Comparison of anesthetic vaporizers
In many research laboratories that use small animals, anesthesia is used for a variety of procedures. The most common and widely used anesthetic gas is isoflurane because it can be easily adjusted to control how “deep” under anesthesia the animal is. For years, a passive vaporizer has been used to introduce isoflurane into the animal’s breathable gas, otherwise known as a traditional vaporizer (TdV, Fig. 1). Unfortunately, the gas flow rate for these traditional systems is typically much higher than what is required for rodents. Thus, a new digitalized vaporizer has been created to drastically decrease the amount of carrier gas and isoflurane needed to keep an animal at the same “depth” of anesthesia. We refer to this system as an integrated digital vaporizer (IDV, Fig. 1). There are several advantages to using the IDV: 1) it saves space since it is small enough to fit on a tabletop, 2) it can use room air so it does not require large tanks of compressed gas, and 3) it gives the user the ability to precisely control anesthetic levels and flow rates. Because the IDV uses less isoflurane and carrier gas, it also consumes fewer charcoal canisters, which are used to safely catch the exhausted anesthetic.
In order to quantitatively compare the TdV to the IDV, we designed an animal study to measure the amount of isoflurane, charcoal canisters, and oxygen or air needed by each system to keep a mouse at the same level of unconsciousness for 2 hours. This level of unconsciousness was measured through physiological factors such as heart rate, breathing rate, and body temperature, which were recorded every 15 minutes throughout each 2-hour period. In the first part of the study, 10 mice were each anesthetized with either the TdV or the IDV for 2 hours, allowed to recover for several days, and then switched to the opposite vaporizer for a second 2-hour session. Both systems were used with the same settings. The second part of the study was similar to the first except both systems were used with their manufacturer-recommended settings. We found that while there was no significant difference in the amount of isoflurane volume and number of charcoal filters used by each machine during the first part where the settings were the same, the TdV used a significantly larger amount of isoflurane and charcoal canisters compared to the IDV when manufacturer-recommended settings were employed. Additionally, there was no significant difference in the physiological factors across the varied testing conditions, meaning that the mice were kept at the same anesthetic depth with a lower amount of isoflurane using the IDV. We expanded our 2-hour session values at recommended settings to show that if each vaporizer was used for 2 hours, 5 days a week for 52 weeks, the TdV would use 12 bottles of isoflurane and the IDV would only use 2. Similarly, the TdV would use 21 charcoal filters while the IDV would only use 6. These hypothetical values suggest that the IDV, in addition to potentially exposing laboratory personnel to less isoflurane, could also reduce supply costs. Though there were some inconveniences with the IDV such as the way the isoflurane syringe is refilled or that it cannot handle large air flow rates (>1 L/min) like the TdV, it is still a great option for research groups that may use substantial amounts of anesthetic gas or have limited laboratory space. Ultimately, the possibility of reducing the cost of laboratory supplies, saving on laboratory space, and decreasing exposure to isoflurane is not only appealing to those on a budget, but could also improve laboratory safety.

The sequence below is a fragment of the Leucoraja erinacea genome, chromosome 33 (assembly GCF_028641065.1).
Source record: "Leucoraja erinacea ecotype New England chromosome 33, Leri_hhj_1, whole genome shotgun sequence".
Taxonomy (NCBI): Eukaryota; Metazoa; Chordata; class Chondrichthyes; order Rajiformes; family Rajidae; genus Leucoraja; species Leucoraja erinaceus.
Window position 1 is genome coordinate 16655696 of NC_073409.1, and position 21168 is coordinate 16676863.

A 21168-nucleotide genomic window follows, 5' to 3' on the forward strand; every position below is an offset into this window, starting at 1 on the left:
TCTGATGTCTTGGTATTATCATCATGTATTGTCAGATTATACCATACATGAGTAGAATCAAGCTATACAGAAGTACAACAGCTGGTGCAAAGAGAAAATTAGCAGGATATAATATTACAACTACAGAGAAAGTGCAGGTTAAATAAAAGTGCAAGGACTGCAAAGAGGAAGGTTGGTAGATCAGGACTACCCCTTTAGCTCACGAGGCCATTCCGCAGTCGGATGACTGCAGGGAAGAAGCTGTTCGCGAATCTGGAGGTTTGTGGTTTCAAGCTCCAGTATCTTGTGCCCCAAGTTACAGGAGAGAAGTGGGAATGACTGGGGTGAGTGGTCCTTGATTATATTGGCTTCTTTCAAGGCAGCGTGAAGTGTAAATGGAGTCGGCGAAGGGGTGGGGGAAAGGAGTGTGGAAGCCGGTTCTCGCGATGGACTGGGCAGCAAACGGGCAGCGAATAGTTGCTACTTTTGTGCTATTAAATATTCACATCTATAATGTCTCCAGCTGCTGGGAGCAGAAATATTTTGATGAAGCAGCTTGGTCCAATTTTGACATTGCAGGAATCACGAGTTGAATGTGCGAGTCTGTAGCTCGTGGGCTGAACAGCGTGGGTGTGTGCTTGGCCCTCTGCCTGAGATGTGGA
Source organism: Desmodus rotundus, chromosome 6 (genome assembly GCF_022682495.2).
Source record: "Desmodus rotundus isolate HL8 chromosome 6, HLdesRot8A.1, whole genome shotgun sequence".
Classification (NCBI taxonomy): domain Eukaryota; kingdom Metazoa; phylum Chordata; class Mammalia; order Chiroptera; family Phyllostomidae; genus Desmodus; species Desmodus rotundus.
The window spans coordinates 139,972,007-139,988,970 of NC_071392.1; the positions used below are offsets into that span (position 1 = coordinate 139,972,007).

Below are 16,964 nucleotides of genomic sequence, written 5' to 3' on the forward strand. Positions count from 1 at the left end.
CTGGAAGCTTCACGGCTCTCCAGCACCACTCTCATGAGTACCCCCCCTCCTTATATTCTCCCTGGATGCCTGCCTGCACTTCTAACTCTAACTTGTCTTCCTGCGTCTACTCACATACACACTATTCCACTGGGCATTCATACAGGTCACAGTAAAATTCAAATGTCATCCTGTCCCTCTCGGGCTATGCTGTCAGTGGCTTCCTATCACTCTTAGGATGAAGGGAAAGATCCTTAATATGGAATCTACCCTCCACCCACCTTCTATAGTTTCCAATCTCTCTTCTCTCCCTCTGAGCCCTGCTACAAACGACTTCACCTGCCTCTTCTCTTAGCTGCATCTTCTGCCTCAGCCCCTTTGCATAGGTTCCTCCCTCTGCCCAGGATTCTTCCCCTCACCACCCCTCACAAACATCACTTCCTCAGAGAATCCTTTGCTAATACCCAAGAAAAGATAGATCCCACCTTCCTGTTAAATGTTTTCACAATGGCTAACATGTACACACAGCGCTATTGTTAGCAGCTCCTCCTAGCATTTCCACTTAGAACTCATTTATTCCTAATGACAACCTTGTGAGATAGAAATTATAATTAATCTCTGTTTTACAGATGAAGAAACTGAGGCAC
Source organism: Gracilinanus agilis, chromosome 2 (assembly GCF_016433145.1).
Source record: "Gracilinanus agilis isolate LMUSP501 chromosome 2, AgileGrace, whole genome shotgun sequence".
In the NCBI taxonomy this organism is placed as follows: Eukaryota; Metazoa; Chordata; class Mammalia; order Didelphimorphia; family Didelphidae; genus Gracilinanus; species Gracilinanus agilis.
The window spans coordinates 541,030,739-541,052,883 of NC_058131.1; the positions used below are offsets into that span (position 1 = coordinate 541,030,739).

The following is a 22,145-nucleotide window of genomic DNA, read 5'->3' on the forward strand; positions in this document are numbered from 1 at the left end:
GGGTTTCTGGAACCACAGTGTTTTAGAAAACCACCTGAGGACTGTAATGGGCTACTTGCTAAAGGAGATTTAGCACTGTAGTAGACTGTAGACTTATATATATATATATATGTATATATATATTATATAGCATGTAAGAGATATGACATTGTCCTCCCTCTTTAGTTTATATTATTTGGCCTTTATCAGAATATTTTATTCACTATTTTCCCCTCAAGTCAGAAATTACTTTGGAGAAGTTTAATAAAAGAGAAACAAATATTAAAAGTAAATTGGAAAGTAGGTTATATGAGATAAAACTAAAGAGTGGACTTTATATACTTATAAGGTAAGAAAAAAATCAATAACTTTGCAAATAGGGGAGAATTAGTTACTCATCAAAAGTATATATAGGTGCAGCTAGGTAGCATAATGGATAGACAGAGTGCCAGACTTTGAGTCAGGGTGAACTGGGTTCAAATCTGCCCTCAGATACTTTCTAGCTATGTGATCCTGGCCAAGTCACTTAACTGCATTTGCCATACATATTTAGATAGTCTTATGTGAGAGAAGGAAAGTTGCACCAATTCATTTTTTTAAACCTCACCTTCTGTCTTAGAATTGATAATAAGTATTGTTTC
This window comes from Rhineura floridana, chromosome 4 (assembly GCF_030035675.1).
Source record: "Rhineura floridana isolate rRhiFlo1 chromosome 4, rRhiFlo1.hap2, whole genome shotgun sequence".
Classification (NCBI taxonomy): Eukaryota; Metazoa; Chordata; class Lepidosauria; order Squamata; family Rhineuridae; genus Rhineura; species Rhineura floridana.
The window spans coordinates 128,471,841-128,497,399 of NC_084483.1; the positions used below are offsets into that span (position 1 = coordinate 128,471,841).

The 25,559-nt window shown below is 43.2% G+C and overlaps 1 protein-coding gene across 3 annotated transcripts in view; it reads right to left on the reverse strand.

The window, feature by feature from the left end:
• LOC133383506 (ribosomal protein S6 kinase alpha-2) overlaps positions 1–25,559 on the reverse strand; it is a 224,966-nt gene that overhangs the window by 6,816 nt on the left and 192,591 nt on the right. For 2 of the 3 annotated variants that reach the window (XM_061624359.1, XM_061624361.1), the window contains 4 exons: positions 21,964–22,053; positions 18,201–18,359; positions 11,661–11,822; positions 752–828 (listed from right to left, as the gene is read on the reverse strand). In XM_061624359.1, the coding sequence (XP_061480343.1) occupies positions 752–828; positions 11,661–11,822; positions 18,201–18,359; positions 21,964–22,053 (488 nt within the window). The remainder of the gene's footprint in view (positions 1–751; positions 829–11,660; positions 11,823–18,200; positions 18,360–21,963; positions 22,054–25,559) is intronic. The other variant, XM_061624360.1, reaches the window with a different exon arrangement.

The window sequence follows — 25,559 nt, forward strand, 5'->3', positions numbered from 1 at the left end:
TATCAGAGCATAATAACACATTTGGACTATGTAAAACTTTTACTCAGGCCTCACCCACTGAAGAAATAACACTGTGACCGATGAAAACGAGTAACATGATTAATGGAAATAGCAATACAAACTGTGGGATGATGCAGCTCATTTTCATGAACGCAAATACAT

Amelia R. Adelsperger and Craig J. Goergen
Weldon School of Biomedical Engineering
Purdue University, West Lafayette, USA
Comparison of Traditional and Integrated Digital Anesthetic Vaporizers.
Damen FW, Adelsperger AR, Wilson KE, Goergen CJ.
J Am Assoc Lab Anim Sci. 2015